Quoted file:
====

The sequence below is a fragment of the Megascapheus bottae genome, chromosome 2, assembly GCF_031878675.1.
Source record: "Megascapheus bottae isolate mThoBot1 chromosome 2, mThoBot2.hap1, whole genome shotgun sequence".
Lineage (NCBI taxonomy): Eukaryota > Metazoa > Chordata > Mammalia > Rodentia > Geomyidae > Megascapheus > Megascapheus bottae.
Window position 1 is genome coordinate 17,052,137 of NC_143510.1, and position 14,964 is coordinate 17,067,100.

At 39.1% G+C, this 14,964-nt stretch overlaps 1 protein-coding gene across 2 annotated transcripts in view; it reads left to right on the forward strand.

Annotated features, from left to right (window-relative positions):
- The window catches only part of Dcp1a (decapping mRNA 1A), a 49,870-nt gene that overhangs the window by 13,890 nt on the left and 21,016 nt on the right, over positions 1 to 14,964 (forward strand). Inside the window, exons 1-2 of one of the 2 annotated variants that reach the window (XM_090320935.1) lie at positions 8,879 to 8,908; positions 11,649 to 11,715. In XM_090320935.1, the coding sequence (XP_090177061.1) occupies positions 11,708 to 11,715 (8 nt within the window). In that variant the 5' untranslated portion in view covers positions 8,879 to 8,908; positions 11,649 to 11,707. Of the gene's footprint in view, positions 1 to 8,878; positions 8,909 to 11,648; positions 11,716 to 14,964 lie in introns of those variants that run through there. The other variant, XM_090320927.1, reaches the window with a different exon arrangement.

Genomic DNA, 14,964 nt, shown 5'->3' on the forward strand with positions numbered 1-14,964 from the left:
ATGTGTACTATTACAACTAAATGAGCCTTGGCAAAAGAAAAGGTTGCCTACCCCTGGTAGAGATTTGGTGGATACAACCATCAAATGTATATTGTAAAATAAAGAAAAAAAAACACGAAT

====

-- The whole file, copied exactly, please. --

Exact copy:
The sequence below is a fragment of the Megascapheus bottae genome, chromosome 2, assembly GCF_031878675.1.
Source record: "Megascapheus bottae isolate mThoBot1 chromosome 2, mThoBot2.hap1, whole genome shotgun sequence".
Lineage (NCBI taxonomy): Eukaryota > Metazoa > Chordata > Mammalia > Rodentia > Geomyidae > Megascapheus > Megascapheus bottae.
Window position 1 is genome coordinate 17,052,137 of NC_143510.1, and position 14,964 is coordinate 17,067,100.

At 39.1% G+C, this 14,964-nt stretch overlaps 1 protein-coding gene across 2 annotated transcripts in view; it reads left to right on the forward strand.

Annotated features, from left to right (window-relative positions):
- The window catches only part of Dcp1a (decapping mRNA 1A), a 49,870-nt gene that overhangs the window by 13,890 nt on the left and 21,016 nt on the right, over positions 1 to 14,964 (forward strand). Inside the window, exons 1-2 of one of the 2 annotated variants that reach the window (XM_090320935.1) lie at positions 8,879 to 8,908; positions 11,649 to 11,715. In XM_090320935.1, the coding sequence (XP_090177061.1) occupies positions 11,708 to 11,715 (8 nt within the window). In that variant the 5' untranslated portion in view covers positions 8,879 to 8,908; positions 11,649 to 11,707. Of the gene's footprint in view, positions 1 to 8,878; positions 8,909 to 11,648; positions 11,716 to 14,964 lie in introns of those variants that run through there. The other variant, XM_090320927.1, reaches the window with a different exon arrangement.

Genomic DNA, 14,964 nt, shown 5'->3' on the forward strand with positions numbered 1-14,964 from the left:
ATGTGTACTATTACAACTAAATGAGCCTTGGCAAAAGAAAAGGTTGCCTACCCCTGGTAGAGATTTGGTGGATACAACCATCAAATGTATATTGTAAAATAAAGAAAAAAAAACACGAAT